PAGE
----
Friday, March 10, 2017

The people in the zoo

The Ulrikab family of Hebron, Labrador,
photo taken in1880 (Wikipedia), when
they did not have long to live.
On Wednesday evening last week, during an International Women's Day event organised by the local CFUW, I heard a horror story. The person who told it was a CFUW member, France Rivet of Ottawa, founder of Polar Horizons, an endeavour to spread the word about the arctic, its history, resources and people. She was a fluent and fascinating speaker.

France used to be a reluctant IT consultant, unhappy in her job, in a state of mild depression until, about 10 years ago, she treated herself to a short holiday at a lodge in the far north, on Cunningham Inlet, Somerset Island. It is nothing like Somerset in the UK, up there, the lodge only open for half the year, the surroundings bare and wild. Beluga whales play in the inlet, rubbing off their old skins in the summer, and you can observe them from a watchtower rising from the shallow water.

France was so cheered up by her arctic experience that she went back again the following year, by which point, having been inspired by like-minded people from Europe whom she met at the lodge and on an icebreaker trip, she had decided to quit her job and dedicate herself to the creation of a polar centre within Canada. Back in Ottawa she organised a photography exhibition, the first initiative of Polar Horizons. A film festival followed and the creation of a bookstore dealing in Arctic themed books. France kept taking herself to Northern Canada. In 2009 she went on a cruise up the north Labrador coast, meeting a German photographer who told her about the tragedy concerning Abraham Ulrikab and his family, nineteenth century Inuit from the "Hebron" community, a Moravian mission in Labrador.

Abraham (who didn't actually have a surname: Ulrikab is an amalgam of his and his wife's given names) was a converted Christian who worked as an interpreter for visitors such as the Norwegian explorer Jacobsen, whose plan was to bring native people to Europe, to exhibit them there. At the end of the summer of 1880, he took eight Inuit with him on a ship across the Atlantic: Abraham, who was 36, his younger wife and their three children, plus another family of three. They arrived in Hamburg in September and by the end of the following January all of them were dead. Their story is shocking and remembered in some detail, because Abraham, who was literate, kept a diary, written in Inuktitut, which has since been retrieved and translated into several languages. Incidentally he was also an accomplished violinist. He had agreed to go abroad because he was promised enough money to pay off his father's debts to the Hebron mission. "Our way is destined by the Lord!" he wrote, poor man. His pastor was not keen for him to go.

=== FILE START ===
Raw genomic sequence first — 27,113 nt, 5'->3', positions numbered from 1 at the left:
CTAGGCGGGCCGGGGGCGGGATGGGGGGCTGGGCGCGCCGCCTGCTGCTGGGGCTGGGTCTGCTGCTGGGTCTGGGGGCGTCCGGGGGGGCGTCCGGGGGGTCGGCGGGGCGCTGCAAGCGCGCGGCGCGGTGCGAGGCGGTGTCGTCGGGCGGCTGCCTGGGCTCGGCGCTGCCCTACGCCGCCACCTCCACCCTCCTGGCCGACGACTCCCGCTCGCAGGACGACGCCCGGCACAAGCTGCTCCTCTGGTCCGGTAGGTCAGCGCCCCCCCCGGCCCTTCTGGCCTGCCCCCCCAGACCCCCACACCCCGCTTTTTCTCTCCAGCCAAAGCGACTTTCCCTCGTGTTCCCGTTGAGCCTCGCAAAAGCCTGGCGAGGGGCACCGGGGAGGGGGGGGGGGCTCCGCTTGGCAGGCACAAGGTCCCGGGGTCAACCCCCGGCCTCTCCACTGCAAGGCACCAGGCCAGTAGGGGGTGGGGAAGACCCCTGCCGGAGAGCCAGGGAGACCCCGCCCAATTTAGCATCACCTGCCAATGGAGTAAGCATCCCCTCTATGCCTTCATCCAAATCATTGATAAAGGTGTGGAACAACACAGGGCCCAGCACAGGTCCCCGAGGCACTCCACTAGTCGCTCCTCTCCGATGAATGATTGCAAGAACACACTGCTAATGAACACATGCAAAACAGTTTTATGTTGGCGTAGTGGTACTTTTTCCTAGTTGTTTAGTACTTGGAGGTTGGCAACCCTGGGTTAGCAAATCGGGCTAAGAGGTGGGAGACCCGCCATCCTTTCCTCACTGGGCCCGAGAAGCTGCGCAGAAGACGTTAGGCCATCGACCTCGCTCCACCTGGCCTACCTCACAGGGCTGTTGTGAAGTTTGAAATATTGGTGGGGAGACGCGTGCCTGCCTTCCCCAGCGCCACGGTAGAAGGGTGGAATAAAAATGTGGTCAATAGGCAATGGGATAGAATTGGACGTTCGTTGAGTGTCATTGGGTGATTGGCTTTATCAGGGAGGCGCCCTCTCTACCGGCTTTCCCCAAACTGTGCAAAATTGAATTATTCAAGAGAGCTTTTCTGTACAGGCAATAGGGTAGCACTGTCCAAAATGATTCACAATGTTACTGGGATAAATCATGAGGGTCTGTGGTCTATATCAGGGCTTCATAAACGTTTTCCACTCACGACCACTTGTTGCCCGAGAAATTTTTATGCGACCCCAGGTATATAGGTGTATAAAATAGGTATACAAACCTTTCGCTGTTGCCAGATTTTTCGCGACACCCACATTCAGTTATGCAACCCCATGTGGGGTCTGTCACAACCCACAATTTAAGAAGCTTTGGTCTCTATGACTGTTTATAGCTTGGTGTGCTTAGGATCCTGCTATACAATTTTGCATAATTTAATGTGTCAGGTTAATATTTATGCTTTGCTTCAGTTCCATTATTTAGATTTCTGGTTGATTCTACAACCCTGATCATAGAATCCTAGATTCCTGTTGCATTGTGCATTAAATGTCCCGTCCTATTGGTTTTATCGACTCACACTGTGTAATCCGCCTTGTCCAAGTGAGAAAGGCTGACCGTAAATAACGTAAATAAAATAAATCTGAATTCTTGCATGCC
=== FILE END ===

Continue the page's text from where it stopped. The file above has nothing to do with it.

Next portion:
When they reached Germany, instead of being given the opportunity to meet other Moravians, as Abraham had expected, and to visit the sites of Europe, they were moved into an enclosure in a zoo, into purpose built huts, beside the animals. Every day at the zoo they had to give demonstrations of their traditional culture: seal hunting (with real seals if they could be obtained; if not, their son had to dress in a seal skin and act the part of the seal) or showing off their dogs, who had been shipped over too, or their kayaks. By October Abraham had already realised that he had made a terrible mistake in agreeing to leave Labrador; then in December, at Christmas in Darmstadt, his fifteen year old son fell sick and died. The families were transferred to another zoo, in Krefeld, where Abraham's wife Ulrike also became ill, and then her three year old daughter was taken to hospital where they diagnosed smallpox. By law, Jacobsen should have had them all inoculated before leaving their homeland, but he hadn't bothered. The little girl died on New Year's Eve when her parents were already far away, in Paris, on show at the Jardin d'Acclimatation in the Bois de Boulogne. They didn't last long. On January 9th, 1881, all the others were admitted to hospital with the smallpox, not one of them surviving, the mother Ulrike the longest; she died on January 16th.

They were buried in St. Ouen cemetery, but it wasn't long before their bodies were exhumed for "research" purposes. By 1886 the remains of five of the Inuit were being stored in the Museum of Natural History in Paris, where skulls and skeletons of other "primitive" peoples were also on display, from Australia, Africa, etc. The skeletons were hung upright and plaster casts were made of their brains, even though the Inuit believe that a corpse has to lie horizontal so that its soul can be at rest.